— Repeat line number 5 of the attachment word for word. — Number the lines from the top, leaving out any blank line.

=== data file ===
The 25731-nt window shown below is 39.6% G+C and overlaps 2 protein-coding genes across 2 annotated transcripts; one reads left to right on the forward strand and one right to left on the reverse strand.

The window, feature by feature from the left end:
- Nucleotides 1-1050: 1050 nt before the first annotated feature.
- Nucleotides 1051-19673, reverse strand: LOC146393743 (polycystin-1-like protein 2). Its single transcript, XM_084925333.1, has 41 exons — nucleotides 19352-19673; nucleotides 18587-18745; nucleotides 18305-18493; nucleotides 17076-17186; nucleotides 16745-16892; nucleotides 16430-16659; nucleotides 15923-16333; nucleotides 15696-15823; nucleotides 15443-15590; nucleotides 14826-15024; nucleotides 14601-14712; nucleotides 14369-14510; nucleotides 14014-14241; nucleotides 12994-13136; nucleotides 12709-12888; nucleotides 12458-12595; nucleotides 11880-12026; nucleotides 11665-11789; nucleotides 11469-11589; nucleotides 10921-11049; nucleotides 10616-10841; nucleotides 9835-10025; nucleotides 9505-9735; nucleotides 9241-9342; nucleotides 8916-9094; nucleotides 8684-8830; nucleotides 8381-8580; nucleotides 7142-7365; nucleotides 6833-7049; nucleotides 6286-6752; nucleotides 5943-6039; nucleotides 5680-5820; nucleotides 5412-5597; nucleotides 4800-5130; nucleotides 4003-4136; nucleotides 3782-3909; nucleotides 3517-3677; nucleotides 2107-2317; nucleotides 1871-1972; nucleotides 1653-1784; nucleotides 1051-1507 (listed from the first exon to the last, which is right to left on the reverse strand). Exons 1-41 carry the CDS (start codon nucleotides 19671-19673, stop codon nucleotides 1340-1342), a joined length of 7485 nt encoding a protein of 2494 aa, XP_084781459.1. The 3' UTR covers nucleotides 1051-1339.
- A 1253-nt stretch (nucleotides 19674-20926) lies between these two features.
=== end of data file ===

- A 1253-nt stretch (nucleotides 19674-20926) lies between these two features.